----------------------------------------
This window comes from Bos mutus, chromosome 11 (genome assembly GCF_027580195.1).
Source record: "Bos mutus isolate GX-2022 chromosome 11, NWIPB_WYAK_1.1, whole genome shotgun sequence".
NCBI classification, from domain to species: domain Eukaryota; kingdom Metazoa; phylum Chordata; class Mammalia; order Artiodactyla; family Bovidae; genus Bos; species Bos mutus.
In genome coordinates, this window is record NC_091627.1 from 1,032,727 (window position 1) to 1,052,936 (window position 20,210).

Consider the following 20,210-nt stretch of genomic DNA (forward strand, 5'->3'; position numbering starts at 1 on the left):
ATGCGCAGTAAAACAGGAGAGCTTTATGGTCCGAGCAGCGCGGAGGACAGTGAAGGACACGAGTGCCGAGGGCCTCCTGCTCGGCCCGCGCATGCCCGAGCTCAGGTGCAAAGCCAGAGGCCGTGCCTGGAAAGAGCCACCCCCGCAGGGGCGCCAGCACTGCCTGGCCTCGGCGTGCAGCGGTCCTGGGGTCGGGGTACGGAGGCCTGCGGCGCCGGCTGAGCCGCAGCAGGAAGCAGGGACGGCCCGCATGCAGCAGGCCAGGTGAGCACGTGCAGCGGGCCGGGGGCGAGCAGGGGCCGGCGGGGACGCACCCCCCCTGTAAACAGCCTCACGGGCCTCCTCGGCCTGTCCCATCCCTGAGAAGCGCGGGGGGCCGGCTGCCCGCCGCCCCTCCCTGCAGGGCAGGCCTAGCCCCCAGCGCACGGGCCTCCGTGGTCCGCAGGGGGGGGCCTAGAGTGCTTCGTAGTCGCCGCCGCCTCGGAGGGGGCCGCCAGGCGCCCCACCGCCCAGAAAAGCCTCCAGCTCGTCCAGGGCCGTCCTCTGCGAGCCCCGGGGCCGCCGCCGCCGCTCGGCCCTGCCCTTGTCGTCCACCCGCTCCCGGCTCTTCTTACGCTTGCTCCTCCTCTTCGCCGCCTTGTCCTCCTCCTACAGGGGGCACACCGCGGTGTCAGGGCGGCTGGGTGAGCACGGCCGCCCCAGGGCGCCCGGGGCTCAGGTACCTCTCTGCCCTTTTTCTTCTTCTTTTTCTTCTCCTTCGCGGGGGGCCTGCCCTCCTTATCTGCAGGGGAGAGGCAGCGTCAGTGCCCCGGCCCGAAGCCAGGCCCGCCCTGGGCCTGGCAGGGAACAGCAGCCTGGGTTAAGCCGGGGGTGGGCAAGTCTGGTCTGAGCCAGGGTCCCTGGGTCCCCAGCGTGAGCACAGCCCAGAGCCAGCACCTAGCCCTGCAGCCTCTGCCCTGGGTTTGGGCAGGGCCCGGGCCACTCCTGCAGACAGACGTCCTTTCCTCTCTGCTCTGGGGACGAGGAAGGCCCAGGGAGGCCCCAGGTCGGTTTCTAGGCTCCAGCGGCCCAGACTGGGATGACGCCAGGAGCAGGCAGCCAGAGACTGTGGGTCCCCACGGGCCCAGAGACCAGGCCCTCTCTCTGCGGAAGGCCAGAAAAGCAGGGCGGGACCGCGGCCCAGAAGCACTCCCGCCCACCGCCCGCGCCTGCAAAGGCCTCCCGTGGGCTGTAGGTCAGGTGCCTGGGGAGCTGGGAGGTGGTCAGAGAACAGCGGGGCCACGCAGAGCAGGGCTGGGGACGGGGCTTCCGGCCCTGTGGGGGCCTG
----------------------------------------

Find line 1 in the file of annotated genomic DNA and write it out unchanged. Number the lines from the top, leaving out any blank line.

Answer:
This window comes from Bos mutus, chromosome 11 (genome assembly GCF_027580195.1).